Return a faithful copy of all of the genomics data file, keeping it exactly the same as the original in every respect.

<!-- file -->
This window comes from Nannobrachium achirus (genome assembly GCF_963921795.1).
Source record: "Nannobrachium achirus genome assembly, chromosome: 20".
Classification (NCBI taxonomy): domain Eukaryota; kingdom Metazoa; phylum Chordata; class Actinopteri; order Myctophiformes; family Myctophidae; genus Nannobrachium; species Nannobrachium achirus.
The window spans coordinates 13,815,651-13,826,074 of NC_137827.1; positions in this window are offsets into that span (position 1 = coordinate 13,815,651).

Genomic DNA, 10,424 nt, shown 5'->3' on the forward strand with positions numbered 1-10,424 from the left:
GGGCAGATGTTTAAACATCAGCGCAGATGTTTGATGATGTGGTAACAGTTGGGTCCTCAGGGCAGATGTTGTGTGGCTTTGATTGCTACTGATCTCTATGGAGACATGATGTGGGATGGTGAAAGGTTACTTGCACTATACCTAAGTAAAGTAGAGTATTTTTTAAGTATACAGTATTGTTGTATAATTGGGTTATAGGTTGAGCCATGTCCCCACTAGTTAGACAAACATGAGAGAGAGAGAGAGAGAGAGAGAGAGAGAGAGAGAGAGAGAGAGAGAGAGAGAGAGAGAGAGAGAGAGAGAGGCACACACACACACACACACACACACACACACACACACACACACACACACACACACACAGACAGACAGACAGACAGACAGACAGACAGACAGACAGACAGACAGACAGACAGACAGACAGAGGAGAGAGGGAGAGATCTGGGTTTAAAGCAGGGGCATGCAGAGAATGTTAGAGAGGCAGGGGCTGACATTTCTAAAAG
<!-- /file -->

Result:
This window comes from Nannobrachium achirus (genome assembly GCF_963921795.1).
Source record: "Nannobrachium achirus genome assembly, chromosome: 20".
Classification (NCBI taxonomy): domain Eukaryota; kingdom Metazoa; phylum Chordata; class Actinopteri; order Myctophiformes; family Myctophidae; genus Nannobrachium; species Nannobrachium achirus.
The window spans coordinates 13,815,651-13,826,074 of NC_137827.1; positions in this window are offsets into that span (position 1 = coordinate 13,815,651).

Genomic DNA, 10,424 nt, shown 5'->3' on the forward strand with positions numbered 1-10,424 from the left:
GGGCAGATGTTTAAACATCAGCGCAGATGTTTGATGATGTGGTAACAGTTGGGTCCTCAGGGCAGATGTTGTGTGGCTTTGATTGCTACTGATCTCTATGGAGACATGATGTGGGATGGTGAAAGGTTACTTGCACTATACCTAAGTAAAGTAGAGTATTTTTTAAGTATACAGTATTGTTGTATAATTGGGTTATAGGTTGAGCCATGTCCCCACTAGTTAGACAAACATGAGAGAGAGAGAGAGAGAGAGAGAGAGAGAGAGAGAGAGAGAGAGAGAGAGAGAGAGAGAGAGAGAGAGAGAGGCACACACACACACACACACACACACACACACACACACACACACACACACACACACACAGACAGACAGACAGACAGACAGACAGACAGACAGACAGACAGACAGACAGACAGACAGACAGAGGAGAGAGGGAGAGATCTGGGTTTAAAGCAGGGGCATGCAGAGAATGTTAGAGAGGCAGGGGCTGACATTTCTAAAAG